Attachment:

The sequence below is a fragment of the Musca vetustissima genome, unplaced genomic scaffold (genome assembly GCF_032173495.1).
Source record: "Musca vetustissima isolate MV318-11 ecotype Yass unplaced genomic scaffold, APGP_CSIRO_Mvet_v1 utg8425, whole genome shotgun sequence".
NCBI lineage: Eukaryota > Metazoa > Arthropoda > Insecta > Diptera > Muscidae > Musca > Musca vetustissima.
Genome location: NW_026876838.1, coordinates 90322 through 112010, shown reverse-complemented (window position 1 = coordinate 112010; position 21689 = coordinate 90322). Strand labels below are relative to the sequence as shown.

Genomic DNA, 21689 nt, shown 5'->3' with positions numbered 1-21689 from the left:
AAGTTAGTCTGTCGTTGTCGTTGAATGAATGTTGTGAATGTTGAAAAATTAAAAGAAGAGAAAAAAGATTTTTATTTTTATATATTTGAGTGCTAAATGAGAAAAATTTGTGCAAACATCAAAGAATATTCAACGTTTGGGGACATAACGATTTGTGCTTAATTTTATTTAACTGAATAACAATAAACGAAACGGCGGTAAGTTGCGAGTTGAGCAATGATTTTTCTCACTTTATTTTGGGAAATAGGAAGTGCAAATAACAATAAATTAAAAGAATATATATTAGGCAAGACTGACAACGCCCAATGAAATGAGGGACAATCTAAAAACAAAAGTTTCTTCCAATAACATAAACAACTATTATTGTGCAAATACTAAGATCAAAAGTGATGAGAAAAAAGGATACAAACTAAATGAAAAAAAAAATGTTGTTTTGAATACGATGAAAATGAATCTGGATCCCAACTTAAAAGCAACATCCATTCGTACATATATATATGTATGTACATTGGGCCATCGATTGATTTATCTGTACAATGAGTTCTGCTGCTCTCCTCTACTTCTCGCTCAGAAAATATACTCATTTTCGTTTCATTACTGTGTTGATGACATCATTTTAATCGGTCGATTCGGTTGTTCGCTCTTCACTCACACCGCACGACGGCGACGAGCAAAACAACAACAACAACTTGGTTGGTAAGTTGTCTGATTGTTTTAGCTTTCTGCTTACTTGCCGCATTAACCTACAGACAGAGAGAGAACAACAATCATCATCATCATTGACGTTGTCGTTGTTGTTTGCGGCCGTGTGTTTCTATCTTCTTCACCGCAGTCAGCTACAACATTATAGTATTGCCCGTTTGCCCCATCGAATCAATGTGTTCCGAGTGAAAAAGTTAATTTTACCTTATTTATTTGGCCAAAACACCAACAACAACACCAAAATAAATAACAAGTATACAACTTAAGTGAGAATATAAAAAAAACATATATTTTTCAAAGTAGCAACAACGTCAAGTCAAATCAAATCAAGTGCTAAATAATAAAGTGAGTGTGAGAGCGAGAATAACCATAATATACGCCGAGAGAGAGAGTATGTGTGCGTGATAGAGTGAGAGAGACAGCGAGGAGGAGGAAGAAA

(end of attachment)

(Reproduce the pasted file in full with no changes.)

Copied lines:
The sequence below is a fragment of the Musca vetustissima genome, unplaced genomic scaffold (genome assembly GCF_032173495.1).
Source record: "Musca vetustissima isolate MV318-11 ecotype Yass unplaced genomic scaffold, APGP_CSIRO_Mvet_v1 utg8425, whole genome shotgun sequence".
NCBI lineage: Eukaryota > Metazoa > Arthropoda > Insecta > Diptera > Muscidae > Musca > Musca vetustissima.
Genome location: NW_026876838.1, coordinates 90322 through 112010, shown reverse-complemented (window position 1 = coordinate 112010; position 21689 = coordinate 90322). Strand labels below are relative to the sequence as shown.

Genomic DNA, 21689 nt, shown 5'->3' with positions numbered 1-21689 from the left:
AAGTTAGTCTGTCGTTGTCGTTGAATGAATGTTGTGAATGTTGAAAAATTAAAAGAAGAGAAAAAAGATTTTTATTTTTATATATTTGAGTGCTAAATGAGAAAAATTTGTGCAAACATCAAAGAATATTCAACGTTTGGGGACATAACGATTTGTGCTTAATTTTATTTAACTGAATAACAATAAACGAAACGGCGGTAAGTTGCGAGTTGAGCAATGATTTTTCTCACTTTATTTTGGGAAATAGGAAGTGCAAATAACAATAAATTAAAAGAATATATATTAGGCAAGACTGACAACGCCCAATGAAATGAGGGACAATCTAAAAACAAAAGTTTCTTCCAATAACATAAACAACTATTATTGTGCAAATACTAAGATCAAAAGTGATGAGAAAAAAGGATACAAACTAAATGAAAAAAAAAATGTTGTTTTGAATACGATGAAAATGAATCTGGATCCCAACTTAAAAGCAACATCCATTCGTACATATATATATGTATGTACATTGGGCCATCGATTGATTTATCTGTACAATGAGTTCTGCTGCTCTCCTCTACTTCTCGCTCAGAAAATATACTCATTTTCGTTTCATTACTGTGTTGATGACATCATTTTAATCGGTCGATTCGGTTGTTCGCTCTTCACTCACACCGCACGACGGCGACGAGCAAAACAACAACAACAACTTGGTTGGTAAGTTGTCTGATTGTTTTAGCTTTCTGCTTACTTGCCGCATTAACCTACAGACAGAGAGAGAACAACAATCATCATCATCATTGACGTTGTCGTTGTTGTTTGCGGCCGTGTGTTTCTATCTTCTTCACCGCAGTCAGCTACAACATTATAGTATTGCCCGTTTGCCCCATCGAATCAATGTGTTCCGAGTGAAAAAGTTAATTTTACCTTATTTATTTGGCCAAAACACCAACAACAACACCAAAATAAATAACAAGTATACAACTTAAGTGAGAATATAAAAAAAACATATATTTTTCAAAGTAGCAACAACGTCAAGTCAAATCAAATCAAGTGCTAAATAATAAAGTGAGTGTGAGAGCGAGAATAACCATAATATACGCCGAGAGAGAGAGTATGTGTGCGTGATAGAGTGAGAGAGACAGCGAGGAGGAGGAAGAAA